Introduction to PhilosophyNotesThis is not a substitute for coming to class Richard Lee
Philosophy 2003 C 001Copyright © 1999, Richard Lee Spring 1999
 

The Bounds of Thought
Hume

It seems that we can think of anything. We can "form monsters, and join incongruous shapes and appearances" (P 158a)

But our thought is "really confined within very narrow limits." (P 158b)

"[A]ll this creative power of the mind amounts to no more than the faculty of compounding, transposing, augmenting, or diminishing the materials afforded us by the senses and experience." (P 158b)

Materials
afforded us
by the senses ...:
We've seen dogs, desks, persons, televisions, etc.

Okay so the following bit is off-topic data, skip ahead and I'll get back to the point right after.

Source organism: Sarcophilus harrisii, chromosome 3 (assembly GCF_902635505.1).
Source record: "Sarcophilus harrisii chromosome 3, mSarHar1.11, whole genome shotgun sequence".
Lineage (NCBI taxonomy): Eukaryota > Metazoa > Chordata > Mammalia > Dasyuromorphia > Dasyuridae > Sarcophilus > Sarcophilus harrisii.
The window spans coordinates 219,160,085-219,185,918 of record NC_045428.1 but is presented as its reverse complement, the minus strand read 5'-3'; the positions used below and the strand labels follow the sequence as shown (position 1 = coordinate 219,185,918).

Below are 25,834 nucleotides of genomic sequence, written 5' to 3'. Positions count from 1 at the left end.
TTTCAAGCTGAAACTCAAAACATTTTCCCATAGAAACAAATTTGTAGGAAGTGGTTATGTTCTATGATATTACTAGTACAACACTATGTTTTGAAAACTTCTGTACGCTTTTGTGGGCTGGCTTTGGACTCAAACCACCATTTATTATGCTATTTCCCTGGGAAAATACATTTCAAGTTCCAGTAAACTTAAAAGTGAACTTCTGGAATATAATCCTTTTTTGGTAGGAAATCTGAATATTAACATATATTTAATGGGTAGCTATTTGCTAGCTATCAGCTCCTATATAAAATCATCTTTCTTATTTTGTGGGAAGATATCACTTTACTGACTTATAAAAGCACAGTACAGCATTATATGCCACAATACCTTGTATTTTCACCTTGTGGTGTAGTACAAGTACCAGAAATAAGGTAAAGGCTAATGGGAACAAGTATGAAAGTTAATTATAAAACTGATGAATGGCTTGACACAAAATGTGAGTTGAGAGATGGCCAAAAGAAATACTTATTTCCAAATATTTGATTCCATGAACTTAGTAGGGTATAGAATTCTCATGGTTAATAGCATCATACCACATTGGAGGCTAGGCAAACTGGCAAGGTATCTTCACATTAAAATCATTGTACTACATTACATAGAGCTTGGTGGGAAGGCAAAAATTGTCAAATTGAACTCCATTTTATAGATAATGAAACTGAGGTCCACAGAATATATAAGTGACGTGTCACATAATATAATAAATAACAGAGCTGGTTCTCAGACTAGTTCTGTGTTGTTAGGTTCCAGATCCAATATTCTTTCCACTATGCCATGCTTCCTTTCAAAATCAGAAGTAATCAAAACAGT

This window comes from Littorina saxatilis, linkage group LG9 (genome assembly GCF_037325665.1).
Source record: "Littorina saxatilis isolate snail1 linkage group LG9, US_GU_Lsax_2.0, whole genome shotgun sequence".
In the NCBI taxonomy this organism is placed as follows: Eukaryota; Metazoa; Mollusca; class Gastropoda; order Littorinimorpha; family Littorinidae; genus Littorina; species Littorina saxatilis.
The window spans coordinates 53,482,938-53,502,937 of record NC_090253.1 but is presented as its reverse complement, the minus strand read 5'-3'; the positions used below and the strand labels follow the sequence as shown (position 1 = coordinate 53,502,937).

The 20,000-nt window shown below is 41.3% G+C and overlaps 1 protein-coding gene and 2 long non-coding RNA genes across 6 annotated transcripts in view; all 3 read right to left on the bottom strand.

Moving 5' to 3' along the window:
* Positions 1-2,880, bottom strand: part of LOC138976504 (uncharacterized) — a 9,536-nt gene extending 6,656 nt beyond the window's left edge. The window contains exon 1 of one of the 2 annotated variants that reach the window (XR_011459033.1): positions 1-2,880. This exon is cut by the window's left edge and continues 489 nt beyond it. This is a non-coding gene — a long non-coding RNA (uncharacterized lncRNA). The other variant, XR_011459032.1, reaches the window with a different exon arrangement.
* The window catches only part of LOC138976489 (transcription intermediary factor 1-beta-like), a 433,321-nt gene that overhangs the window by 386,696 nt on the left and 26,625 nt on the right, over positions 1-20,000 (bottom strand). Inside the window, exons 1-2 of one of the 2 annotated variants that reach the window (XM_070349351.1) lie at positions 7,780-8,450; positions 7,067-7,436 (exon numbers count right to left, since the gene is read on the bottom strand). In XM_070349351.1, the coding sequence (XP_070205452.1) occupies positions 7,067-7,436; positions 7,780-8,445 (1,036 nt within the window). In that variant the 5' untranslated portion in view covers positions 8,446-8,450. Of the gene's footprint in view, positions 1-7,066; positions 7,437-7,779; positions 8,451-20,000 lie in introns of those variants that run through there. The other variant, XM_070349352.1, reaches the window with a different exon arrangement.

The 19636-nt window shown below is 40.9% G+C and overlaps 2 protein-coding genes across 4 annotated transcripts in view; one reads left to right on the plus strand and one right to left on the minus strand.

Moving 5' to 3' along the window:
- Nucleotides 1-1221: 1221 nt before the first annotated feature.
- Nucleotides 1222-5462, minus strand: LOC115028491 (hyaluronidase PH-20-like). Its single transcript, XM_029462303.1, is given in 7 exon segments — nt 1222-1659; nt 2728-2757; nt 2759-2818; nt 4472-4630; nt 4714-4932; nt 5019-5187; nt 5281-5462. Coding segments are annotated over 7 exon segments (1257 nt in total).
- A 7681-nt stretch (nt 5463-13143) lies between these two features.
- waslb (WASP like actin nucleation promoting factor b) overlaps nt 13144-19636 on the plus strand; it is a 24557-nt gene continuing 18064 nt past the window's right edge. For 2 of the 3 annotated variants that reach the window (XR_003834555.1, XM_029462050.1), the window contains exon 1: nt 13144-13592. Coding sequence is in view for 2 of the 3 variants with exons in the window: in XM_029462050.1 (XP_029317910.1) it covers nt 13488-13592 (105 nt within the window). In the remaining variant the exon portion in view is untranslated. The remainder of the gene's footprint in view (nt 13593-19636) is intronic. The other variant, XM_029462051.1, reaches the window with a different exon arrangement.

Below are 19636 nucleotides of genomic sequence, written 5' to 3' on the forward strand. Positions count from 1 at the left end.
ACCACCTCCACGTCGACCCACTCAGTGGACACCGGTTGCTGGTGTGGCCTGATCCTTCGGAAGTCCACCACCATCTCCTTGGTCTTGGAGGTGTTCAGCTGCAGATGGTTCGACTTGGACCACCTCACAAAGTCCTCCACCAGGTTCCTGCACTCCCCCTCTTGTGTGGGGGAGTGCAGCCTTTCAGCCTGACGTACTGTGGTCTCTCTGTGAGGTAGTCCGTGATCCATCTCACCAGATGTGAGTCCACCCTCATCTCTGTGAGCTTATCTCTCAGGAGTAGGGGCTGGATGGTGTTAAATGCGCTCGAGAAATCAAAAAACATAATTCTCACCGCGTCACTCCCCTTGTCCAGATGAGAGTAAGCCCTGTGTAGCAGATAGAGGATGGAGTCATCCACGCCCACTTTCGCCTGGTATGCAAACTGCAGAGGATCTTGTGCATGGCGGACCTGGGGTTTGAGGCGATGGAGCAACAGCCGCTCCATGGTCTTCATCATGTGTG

Compounding: We can imagine a dog on top of a desk.
Transposing: We can imagine a person with arms coming out of his head.
Augmenting: We can imagine a giant.
Diminishing: We can imagine a television smaller than a fingernail.

But, Hume says, our powers of imagination end there.

Try to think of an idea that we don't get through "compounding, transposing, augmenting, or diminishing the materials afforded by the senses and experience."


Richard Lee, rlee@comp.uark.edu, last modified: 24 March 1999